- The Washington Times - Tuesday, January 30, 2007

1:52 p.m.

Stabilizing Iraq will require “new and different actions” to improve security and promote political reconciliation, the Navy admiral poised to lead American forces in the Middle East said today.

Adm. William J. Fallon, at his confirmation hearing, also told the Senate Armed Services Committee that it may be time to “redefine the goals” in Iraq.

“I believe the situation in Iraq can be turned around, but time is short,” he said.

Adm. Fallon, 62, who is commander of U.S. forces in the Pacific, said he saw a need for a comprehensive approach to Iraq, including economic and political actions to resolve a problem that requires more than military force.

“What we have been doing has not been working,” he said. “We have got to be doing, it seems to me, something different.”

Adm. Fallon said that “we probably erred in our assessment” of the Iraqi government’s ability to rebuild its society and establish a peaceful order after the overthrow of Saddam Hussein nearly four years ago.

“And maybe we ought to redefine the goals here a bit and do something that’s more realistic in terms of getting some progress and then maybe take on the other things later,” he said.

Later, Adm. Fallon made similar remarks that suggested an effort to tamp down expectations of sudden success in Baghdad as a result of President Bush’s troop buildup.

“I think that we would probably be wise to temper our expectations here, that the likelihood that Iraq is suddenly going to turn into something that looks close to what we enjoy here in this country is going to be a long time coming,” Adm. Fallon said.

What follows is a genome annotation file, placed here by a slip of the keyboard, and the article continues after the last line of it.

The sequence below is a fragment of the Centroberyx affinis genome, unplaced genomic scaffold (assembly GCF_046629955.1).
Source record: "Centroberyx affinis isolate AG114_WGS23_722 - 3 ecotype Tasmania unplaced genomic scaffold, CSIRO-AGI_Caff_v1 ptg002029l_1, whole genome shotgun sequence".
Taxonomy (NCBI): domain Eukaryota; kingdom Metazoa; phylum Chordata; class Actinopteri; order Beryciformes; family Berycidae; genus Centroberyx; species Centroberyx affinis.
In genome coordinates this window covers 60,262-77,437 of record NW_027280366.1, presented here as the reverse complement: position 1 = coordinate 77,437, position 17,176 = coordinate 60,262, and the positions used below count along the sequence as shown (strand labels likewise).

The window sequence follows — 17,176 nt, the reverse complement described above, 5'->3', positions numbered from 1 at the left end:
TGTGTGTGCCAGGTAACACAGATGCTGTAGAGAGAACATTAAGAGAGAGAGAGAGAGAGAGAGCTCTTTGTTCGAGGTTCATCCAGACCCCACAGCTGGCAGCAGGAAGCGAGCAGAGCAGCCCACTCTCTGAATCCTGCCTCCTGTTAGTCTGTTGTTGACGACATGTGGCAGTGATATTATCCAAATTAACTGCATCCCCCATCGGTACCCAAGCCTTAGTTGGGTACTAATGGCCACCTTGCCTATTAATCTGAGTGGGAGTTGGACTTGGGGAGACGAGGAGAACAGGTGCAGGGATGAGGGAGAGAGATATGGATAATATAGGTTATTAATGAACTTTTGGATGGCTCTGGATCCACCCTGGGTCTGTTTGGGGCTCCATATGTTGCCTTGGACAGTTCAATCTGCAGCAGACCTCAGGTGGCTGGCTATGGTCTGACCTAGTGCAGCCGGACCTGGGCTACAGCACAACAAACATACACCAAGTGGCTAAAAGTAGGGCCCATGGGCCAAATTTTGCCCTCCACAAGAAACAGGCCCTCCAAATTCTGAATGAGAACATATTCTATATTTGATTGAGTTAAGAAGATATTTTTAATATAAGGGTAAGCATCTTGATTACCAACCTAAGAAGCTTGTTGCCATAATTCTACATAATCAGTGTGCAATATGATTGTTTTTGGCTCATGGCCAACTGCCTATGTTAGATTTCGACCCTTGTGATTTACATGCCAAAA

Adm. Fallon’s nomination was not expected to rouse Senate protests despite bitter opposition in Congress to Mr. Bush’s plan to send 21,500 more troops to Iraq.

The president nominated Adm. Fallon to replace Army Gen. John P. Abizaid, who is retiring after nearly four years as commander of Central Command.

Several senators asked Adm. Fallon his views on Iran, which the Bush administration accuses of meddling in Iraq’s internal affairs and supplying weapons for use by insurgents against American and Iraqi soldiers.

Sen. Elizabeth Dole, North Carolina Republican, asked what he thinks the intentions of the Iranian government are with regard to security in the Gulf region.

“They are posturing themselves with the capability to attempt to deny us the ability to operate in this vicinity,” Adm. Fallon said, adding that there is room for diplomatic efforts with Iran because it also has an economic stake in keeping open the commercial shipping lanes of the Gulf.

“They are aware of our strike capabilities,” he added, and are looking for ways to either neutralize those U.S. capabilities or to keep U.S. forces at bay.

Adm. Fallon said he has not been ordered to update the Pentagon’s contingency plans for war with Iran.

Asked by Sen. Carl Levin, Michigan Democrat and committee chairman, whether the flow of additional U.S. troops would be tied to progress by the Iraqis on political and other commitments they made to Mr. Bush, Adm. Fallon said he had not yet studied the plans in detail, given his continuing responsibilities as Pacific Command chief.

“I’m surprised you don’t have that understanding going in, frankly,” Mr. Levin said.

Sen. John McCain, the senior Republican on the committee, said he hoped Adm. Fallon intended to give Congress his unvarnished view of conditions in Iraq and elsewhere in his Central Command region.

“Too often, administration officials came before this committee and the American people and painted a rosy scenario when it was not there,” the Arizona senator said, referring to Iraq.

“We need candid assessments, and you’ll get them from me,” Adm. Fallon said.

On Friday the Senate approved, 81-0, Mr. Bush’s nomination of Army Lt. Gen. David H. Petraeus to be the senior U.S. commander in Iraq. Gen. Petraeus, who is replacing Gen. George W. Casey Jr., would report to Adm. Fallon.

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